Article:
A 76-year-old woman testified Wednesday that one of two men who broke into her southeast Wichita home in June raped her, robbed her and then threatened to kill her if she called police.
“He had a gun to my head, and he said, ‘I mean it. If you call the police, I’m coming back, and I’m going to kill you,’ ” she testified. “I figured that he meant it.”
The woman said the man took her car keys and several items of jewelry, including the wedding ring from her finger.
“He said, ‘I want your ring, and it better come off when I start counting, or I’ll cut it off your hand,’ ” she said. “I said, ‘You’re hurting me.’ He just laughed at me.
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“I started to pray, and he made fun of me,” the woman said. “He said, ‘There is no God. If there is a God, where is he?’ … I said, ‘I think I’m going to have a heart attack,’ and he said, ‘Good. Then I won’t have to kill you.’ ”
The testimony came during a preliminary hearing for John Edward Thompson, 18, one of two men charged in the June 7 attack. At the close of the hearing, which will continue on Friday, District Judge Joseph Bribiesca will decide whether there is enough evidence to bind Thompson over for trial on charges of rape, aggravated robbery and aggravated burglary. Prosecutors are seeking to try a 17-year-old co-defendant in the case as an adult.
Wichita police lab investigators testified at the hearing that they recovered 13 fingerprint impressions from the woman’s home. They said six were left at the crime scene by Thompson and five were left by his juvenile co-defendant. One print was traced to the victim, investigators said, and one was never identified.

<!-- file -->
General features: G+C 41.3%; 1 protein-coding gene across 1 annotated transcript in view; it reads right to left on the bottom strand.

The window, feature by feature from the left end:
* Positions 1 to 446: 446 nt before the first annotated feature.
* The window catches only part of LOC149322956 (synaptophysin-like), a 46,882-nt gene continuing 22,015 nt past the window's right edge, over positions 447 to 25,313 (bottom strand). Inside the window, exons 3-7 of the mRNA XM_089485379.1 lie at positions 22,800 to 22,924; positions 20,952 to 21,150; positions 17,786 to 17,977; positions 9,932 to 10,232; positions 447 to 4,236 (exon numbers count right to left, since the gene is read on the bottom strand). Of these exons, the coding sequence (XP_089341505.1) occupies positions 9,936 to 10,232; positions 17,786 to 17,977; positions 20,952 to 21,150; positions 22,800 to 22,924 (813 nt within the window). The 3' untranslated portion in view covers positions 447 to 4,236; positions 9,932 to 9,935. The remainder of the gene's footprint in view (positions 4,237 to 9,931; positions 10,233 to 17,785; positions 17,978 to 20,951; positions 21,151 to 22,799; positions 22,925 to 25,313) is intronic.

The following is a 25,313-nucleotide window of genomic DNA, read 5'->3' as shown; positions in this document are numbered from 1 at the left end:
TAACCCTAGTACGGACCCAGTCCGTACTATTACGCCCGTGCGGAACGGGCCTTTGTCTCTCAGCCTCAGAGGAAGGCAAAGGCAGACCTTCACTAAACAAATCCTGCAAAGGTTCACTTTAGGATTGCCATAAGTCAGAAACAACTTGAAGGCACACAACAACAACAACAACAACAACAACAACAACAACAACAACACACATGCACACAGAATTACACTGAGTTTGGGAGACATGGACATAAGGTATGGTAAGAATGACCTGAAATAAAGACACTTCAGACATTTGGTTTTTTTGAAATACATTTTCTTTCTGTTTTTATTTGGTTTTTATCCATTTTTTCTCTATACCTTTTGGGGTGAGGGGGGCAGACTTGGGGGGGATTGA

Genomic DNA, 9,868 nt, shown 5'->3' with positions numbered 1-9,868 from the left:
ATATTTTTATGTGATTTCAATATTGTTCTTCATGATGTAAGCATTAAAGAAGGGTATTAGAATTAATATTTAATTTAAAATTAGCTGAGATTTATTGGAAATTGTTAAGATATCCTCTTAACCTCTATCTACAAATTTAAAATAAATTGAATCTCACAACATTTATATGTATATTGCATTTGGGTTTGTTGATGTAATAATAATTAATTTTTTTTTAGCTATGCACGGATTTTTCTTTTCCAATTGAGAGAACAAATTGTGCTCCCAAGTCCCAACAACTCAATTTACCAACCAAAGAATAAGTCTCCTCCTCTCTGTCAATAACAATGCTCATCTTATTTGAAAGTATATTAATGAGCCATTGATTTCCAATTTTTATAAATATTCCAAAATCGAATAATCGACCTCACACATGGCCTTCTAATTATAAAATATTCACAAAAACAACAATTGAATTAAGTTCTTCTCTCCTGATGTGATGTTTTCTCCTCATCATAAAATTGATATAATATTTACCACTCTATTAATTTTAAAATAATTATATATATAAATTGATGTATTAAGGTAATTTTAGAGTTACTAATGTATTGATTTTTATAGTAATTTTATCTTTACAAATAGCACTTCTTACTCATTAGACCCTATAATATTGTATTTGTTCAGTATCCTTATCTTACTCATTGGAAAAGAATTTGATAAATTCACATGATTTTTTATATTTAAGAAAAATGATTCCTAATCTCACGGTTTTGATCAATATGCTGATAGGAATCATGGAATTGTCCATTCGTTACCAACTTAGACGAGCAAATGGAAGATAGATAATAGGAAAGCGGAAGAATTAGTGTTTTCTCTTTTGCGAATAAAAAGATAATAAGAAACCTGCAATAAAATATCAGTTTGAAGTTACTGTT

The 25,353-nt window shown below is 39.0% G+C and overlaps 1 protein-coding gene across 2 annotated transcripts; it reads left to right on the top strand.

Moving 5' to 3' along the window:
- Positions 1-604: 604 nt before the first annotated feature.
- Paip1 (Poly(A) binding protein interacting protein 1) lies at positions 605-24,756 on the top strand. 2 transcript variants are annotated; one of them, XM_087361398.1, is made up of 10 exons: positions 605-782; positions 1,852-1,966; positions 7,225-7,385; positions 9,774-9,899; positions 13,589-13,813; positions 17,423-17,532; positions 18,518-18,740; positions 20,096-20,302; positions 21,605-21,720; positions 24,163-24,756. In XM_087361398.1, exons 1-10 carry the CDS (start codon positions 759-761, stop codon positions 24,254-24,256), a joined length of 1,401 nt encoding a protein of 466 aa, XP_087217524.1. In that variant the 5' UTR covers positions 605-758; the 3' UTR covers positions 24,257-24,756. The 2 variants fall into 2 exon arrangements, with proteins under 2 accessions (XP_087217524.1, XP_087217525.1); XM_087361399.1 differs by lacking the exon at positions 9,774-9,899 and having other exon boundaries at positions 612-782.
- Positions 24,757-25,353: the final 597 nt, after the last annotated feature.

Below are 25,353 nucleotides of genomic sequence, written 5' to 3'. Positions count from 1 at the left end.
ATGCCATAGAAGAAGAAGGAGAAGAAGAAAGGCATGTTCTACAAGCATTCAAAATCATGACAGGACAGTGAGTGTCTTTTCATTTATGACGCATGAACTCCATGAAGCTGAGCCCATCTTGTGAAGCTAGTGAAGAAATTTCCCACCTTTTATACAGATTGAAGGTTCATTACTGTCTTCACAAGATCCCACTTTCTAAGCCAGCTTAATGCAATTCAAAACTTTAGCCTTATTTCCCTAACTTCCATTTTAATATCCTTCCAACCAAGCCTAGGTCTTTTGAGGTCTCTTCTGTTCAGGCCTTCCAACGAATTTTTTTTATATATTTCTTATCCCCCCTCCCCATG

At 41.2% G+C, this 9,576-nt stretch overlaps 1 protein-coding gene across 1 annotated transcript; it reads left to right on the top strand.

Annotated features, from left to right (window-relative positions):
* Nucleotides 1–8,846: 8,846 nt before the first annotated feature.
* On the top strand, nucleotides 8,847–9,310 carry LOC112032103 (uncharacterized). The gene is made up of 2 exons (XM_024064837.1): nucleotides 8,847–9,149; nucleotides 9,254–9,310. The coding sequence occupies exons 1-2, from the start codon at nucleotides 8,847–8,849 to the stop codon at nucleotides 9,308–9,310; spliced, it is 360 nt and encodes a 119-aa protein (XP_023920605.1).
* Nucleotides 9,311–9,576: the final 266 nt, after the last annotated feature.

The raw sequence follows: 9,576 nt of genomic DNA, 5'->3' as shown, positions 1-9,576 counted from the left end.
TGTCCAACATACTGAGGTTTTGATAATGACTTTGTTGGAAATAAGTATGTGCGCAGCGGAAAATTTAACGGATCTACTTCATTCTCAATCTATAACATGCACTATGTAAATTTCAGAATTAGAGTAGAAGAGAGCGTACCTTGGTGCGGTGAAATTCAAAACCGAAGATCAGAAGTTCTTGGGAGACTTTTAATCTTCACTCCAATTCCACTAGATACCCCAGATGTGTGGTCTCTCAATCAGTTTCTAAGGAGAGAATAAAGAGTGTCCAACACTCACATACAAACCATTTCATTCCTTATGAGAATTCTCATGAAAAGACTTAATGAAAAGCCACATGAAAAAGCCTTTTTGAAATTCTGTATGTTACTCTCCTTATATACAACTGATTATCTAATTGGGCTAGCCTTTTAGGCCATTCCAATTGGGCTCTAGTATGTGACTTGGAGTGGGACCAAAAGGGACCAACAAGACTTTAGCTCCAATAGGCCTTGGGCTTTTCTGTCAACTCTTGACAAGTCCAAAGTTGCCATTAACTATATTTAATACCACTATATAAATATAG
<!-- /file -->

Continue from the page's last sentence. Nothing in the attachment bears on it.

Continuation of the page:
The 17-year-old, wearing a green Juvenile Detention Facility jumpsuit, sat with his lawyer in the jury box during the hearing. Thompson, wearing an orange Sedgwick County Jail jumpsuit, sat at the defense table. The two did not appear to make eye contact during the hearing.
Wichita police had said before the hearing that two intruders, one armed with a handgun, broke into the woman’s home near Lincoln and George Washington Boulevard through a basement window about 5 a.m. on June 7.
The woman, whose husband had died a month earlier, appeared wobbly as she walked to the witness stand with the help of a cane. She often appeared to be confused and kept her eyes closed during much of her two hours of testimony. Because she is in poor health, prosecutors were granted permission to videotape her testimony so it will be available for use at future hearings should she not be able to testify.
The woman testified that on the night before the attack, she went to bed with her bedroom television tuned to the Weather Channel because forecasters said there was a chance of severe weather. She was awakened by a man who had crawled onto her bed.
“A man came in the bedroom, and he said, ‘Do you know me?’ ” she testified. “I said no. I couldn’t see. It was dark. And then he pulled the covers off and got on top of me.
“I was fighting all the time, but he was so strong. I begged him to stop but he was so powerful. … I thought, ‘Why me? Why me? How did he know I was here alone?’ ”
The woman said the intruders appeared to be intent on robbing her.
“When they first came in, they wanted to know where was my cocaine and where was my marijuana,” she said. “I said, ‘I don’t do that.’ Then he said, ‘Where is your money?’ I said in the bank.”
She said the men took $3 from her purse.
After the men left, the woman said, she went across the street and asked a neighbor to call 911.